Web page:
U.S. Supreme Court Declines to Hear Wisconsin’s Same-Sex Marriage Case: How Does This Affect the Administration of an Employer’s Employee Benefits?
On Monday, October 6, 2014, the U.S. Supreme Court denied certiorari in Wolfe v. Walker. As employers will recall, in June 2014, U.S. District Court Judge Crabb found that Wisconsin’s 2006 constitutional amendment barring recognition of same-sex marriages violated the equal protection clause of the U.S. Constitution. In September 2014, the Seventh Circuit affirmed that decision. The Supreme Court’s action means that Judge Crabb’s decision stands.
What Is the Effect of the Supreme Court’s Ruling? Hereafter, Wisconsin and its respective governmental subdivisions must issue same-sex marriage licenses and must recognize same-sex marriages, whether formed in Wisconsin or in other jurisdictions. Moreover, the ruling affects employer-provided employee benefits.
Eligibility for Health Plan Coverage. The ruling has different implications depending upon the type of health plan at issue. For ERISA plans, there is some uncertainty regarding how this will play out moving forward because of ERISA preemption. Following the 2013 U.S. Supreme Court decision in United States v. Windsor, the Department of Labor announced in guidance that it would interpret the terms “spouse” and “marriage” to include same-sex marriages valid in the state of celebration. However, since it appears that neither Windsor nor Wolf nor the DOL guidance addresses private discrimination or imposes an obligation on employers to provide same-sex benefits, ERISA may still preempt a state discrimination law.
There is an additional nuance under state insurance laws. The Department of Health and Human Services (HHS) has mandated that health insurance issuers providing policies that cover spouses ensure that same-sex spouse coverage is also available to consumers. The guidance HHS provided, however, does not mandate that employers obtaining that coverage actually offer the benefit. It is unclear how this will play out under state insurance law (which applies to insured ERISA plans) and further guidance from the state is required.
For plans that are not subject to ERISA, the preemption argument disappears. Thus, such non-ERISA plans failing to offer such coverage may now violate Wisconsin’s Fair Employment Act, which prohibits discrimination on the basis of sexual orientation and marital status. Even so, those plans that are exempt from ERISA because they constitute “church plans” may be able to assert a religious exemption from discrimination rules.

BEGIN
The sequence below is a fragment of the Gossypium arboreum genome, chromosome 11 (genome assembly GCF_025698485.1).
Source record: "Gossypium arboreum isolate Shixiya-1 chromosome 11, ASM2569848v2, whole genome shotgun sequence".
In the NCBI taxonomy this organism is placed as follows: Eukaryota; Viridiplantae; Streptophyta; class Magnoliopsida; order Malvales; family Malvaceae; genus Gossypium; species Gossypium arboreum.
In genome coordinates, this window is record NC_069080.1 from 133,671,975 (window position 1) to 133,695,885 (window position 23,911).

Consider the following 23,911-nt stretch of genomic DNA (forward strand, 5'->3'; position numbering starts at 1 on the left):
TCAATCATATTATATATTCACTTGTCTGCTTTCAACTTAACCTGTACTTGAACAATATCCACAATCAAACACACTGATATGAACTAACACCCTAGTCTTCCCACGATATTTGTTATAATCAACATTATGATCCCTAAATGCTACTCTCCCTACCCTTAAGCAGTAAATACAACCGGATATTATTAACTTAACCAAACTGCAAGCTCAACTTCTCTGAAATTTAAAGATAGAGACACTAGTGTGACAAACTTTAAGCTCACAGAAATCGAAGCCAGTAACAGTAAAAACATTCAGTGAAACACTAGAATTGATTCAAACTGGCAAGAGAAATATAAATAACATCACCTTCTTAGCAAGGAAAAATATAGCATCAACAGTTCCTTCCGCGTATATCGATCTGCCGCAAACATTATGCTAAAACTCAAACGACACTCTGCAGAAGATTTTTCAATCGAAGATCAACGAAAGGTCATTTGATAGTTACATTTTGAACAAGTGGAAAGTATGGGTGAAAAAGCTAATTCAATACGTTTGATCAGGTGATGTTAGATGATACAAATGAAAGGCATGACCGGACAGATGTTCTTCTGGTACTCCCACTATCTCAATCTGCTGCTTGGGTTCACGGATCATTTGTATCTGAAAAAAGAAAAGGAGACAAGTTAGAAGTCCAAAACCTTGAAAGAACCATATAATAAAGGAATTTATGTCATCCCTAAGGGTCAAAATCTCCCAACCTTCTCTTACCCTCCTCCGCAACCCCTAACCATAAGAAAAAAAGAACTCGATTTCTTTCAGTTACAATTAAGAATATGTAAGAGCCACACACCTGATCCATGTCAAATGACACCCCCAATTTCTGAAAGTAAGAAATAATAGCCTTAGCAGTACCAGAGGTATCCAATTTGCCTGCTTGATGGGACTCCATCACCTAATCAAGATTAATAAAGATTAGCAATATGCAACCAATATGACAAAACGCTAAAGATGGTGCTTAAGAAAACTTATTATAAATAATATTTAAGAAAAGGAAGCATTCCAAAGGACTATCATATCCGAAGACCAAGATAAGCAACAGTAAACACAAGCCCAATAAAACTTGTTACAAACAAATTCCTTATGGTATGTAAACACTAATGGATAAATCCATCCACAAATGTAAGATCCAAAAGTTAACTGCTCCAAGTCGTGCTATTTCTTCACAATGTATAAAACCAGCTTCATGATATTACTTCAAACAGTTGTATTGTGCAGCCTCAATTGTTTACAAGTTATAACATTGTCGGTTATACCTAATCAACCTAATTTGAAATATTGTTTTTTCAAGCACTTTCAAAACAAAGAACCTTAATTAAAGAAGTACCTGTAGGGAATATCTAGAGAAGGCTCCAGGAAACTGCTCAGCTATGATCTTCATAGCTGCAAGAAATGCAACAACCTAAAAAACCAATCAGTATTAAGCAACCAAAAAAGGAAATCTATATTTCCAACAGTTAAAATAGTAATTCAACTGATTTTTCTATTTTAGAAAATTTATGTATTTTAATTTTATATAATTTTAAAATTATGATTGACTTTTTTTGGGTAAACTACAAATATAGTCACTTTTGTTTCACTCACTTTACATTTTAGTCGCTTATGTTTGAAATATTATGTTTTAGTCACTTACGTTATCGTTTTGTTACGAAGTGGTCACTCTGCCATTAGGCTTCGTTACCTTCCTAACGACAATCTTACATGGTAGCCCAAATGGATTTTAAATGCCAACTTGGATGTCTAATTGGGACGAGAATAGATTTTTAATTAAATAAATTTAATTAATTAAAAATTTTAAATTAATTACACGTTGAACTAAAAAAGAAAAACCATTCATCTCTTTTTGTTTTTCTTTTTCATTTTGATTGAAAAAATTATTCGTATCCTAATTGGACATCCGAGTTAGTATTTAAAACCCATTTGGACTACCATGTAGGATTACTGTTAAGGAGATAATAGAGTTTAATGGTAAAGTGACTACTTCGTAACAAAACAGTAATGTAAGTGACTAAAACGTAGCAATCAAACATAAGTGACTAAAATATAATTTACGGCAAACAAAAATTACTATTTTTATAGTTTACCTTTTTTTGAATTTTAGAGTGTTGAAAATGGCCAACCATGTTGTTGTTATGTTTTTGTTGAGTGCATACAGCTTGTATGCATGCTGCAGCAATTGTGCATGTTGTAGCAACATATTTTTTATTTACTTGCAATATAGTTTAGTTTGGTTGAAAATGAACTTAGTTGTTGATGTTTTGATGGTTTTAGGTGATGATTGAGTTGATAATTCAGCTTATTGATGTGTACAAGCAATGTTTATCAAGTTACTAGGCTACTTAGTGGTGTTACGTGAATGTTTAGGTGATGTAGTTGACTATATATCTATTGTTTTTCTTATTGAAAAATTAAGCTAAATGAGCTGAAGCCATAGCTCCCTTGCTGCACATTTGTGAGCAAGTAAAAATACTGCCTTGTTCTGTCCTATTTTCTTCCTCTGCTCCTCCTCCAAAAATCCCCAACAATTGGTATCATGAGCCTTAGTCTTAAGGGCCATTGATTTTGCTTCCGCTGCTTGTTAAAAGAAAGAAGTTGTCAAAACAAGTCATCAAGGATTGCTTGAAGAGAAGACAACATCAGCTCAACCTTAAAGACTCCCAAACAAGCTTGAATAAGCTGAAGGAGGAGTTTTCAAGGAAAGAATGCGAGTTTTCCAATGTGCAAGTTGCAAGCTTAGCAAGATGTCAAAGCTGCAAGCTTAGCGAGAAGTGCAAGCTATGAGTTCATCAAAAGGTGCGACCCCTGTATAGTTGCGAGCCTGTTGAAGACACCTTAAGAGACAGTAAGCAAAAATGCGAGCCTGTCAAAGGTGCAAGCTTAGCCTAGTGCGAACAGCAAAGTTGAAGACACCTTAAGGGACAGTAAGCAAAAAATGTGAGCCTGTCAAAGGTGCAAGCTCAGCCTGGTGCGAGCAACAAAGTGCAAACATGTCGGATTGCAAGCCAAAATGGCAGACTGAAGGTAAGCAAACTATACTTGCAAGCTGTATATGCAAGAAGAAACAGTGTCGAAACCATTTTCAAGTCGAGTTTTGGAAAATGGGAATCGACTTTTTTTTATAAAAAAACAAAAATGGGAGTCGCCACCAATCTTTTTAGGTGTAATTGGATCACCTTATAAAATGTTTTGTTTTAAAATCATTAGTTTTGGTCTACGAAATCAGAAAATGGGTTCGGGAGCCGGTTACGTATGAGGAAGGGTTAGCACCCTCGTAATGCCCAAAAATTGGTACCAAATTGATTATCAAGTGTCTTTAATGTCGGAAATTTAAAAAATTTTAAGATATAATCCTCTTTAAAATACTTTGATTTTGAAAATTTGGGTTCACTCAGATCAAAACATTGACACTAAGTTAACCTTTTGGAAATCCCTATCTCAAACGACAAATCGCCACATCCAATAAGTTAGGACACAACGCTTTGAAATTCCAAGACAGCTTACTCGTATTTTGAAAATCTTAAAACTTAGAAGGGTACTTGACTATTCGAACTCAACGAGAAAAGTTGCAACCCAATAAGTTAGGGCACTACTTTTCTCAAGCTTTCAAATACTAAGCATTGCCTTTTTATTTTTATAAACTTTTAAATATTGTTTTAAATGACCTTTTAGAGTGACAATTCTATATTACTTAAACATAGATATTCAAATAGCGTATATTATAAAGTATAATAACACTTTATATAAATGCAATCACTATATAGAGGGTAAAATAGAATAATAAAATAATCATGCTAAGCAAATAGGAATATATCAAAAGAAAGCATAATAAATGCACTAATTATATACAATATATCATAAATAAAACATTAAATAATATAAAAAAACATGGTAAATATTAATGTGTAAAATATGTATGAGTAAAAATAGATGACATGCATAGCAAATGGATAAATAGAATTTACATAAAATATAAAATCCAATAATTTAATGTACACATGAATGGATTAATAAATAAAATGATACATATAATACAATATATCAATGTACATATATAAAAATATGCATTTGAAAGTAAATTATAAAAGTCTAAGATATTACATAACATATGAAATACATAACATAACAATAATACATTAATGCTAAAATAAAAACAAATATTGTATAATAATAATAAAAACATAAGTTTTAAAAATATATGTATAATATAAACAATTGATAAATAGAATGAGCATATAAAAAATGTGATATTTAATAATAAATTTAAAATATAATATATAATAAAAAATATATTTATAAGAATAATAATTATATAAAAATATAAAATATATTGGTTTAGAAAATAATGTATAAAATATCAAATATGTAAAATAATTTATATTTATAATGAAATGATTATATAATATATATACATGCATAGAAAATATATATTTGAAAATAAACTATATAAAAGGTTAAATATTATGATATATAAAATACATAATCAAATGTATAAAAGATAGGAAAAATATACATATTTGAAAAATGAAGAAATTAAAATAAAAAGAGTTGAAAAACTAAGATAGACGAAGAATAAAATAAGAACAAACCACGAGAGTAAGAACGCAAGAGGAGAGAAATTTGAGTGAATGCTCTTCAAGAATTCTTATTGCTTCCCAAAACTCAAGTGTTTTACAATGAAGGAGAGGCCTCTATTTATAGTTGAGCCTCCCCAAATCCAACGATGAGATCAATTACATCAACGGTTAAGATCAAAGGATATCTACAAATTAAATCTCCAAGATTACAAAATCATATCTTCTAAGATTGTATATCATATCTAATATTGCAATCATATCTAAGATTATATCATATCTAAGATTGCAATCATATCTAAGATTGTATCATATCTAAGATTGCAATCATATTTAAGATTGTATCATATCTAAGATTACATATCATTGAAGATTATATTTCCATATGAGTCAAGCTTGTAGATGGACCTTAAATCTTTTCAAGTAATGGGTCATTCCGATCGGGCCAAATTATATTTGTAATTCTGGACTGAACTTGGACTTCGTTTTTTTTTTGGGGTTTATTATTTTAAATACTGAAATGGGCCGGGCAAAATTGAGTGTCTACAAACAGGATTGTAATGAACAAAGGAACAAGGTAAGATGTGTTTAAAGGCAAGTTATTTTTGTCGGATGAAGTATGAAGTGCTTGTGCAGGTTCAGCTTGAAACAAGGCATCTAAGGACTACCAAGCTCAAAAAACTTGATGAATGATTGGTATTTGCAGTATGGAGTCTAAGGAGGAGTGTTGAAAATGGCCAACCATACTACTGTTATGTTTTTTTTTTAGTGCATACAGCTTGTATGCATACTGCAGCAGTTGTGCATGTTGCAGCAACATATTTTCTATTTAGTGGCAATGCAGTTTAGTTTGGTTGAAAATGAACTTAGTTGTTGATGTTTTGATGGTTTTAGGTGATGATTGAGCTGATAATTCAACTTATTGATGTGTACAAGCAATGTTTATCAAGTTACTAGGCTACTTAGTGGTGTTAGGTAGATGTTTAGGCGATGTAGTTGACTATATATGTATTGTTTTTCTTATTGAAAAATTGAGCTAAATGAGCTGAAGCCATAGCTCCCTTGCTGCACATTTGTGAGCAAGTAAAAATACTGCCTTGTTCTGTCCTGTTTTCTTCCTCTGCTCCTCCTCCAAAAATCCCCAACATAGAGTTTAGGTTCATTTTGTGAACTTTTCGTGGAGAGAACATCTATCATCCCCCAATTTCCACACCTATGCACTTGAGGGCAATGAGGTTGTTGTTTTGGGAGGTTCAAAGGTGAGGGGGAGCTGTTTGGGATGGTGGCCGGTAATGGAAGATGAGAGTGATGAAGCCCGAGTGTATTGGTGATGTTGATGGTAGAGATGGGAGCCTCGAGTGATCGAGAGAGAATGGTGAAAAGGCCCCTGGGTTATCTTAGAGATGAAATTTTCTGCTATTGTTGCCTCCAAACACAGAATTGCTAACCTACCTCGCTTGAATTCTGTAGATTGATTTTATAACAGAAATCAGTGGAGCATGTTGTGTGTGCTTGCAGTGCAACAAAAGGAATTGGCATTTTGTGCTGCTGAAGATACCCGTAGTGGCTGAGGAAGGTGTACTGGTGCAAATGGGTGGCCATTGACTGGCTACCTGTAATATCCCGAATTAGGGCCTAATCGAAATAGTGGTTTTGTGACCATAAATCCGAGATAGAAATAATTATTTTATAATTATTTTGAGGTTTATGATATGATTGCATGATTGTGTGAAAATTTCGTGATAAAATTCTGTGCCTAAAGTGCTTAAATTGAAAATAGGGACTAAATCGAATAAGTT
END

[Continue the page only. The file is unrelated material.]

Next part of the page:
Employers contemplating providing only opposite-sex spousal benefits should be in close contact with their legal counsel regarding the risks associated with such a decision. Further, it will be very important to ensure that “spouse” is defined with precision in the plan materials.
Imputed Income. Previously, the Wisconsin Tax Code treated employer-provided coverage for same-sex spouses of employees as taxable income and Wisconsin employers were required to treat such coverage as imputed income for Wisconsin withholding purposes. Now that Judge Crabb’s decision has been permitted to stand, Wisconsin employers must stop imputing income for state tax purposes to employees who receive coverage for same-sex spouses (and certain dependents). Employers will also need to pay attention to how the Wisconsin Department of Revenue addresses the taxation of income that was previously imputed; that is, how employees and employers might recover excess amounts withheld by the state government based upon imputed income in prior months and years.
Note, nothing has changed as it relates to domestic partners benefits – employees are still subject to imputed income where the employee obtains coverage on behalf of his or her domestic partner.
Family and Medical Leave. As we advised in a June client alert, family and medical leave under the state law is largely unaffected by this decision because domestic partner coverage was already contemplated by the state law and same-sex spouses were deemed domestic partners for such purposes.
On a federal level, this decision accelerates the effective date of proposed regulations issued earlier this year by the U.S. Department of Labor in response to Windsor. Earlier this year, the Department of Labor issued proposed regulations to change the FMLA’s definition of spouse from an individual who is recognized as a spouse under the state law in the place of the employee’s residence to an individual who is considered legally married to the employee based upon the laws of the state of celebration. These regulations are not yet finalized. Nevertheless, the Supreme Court’s decision means that even under the current regulations Wisconsin same-sex married couples will be considered spouses for purposes of FMLA administration.
What should employers do now?
Account for those same-sex couples who may have been married in a state that permitted same-sex marriage or who are newly married in Wisconsin;
Determine if modification of benefit plan materials may be necessary;
Determine the appropriateness of a special enrollment opportunity to couples married in other jurisdictions prior to the Supreme Court’s ruling who would not otherwise be eligible for a HIPAA special enrollment opportunity based upon the date of the wedding; and
Determine if modification of FMLA policy/forms is warranted based upon the changes.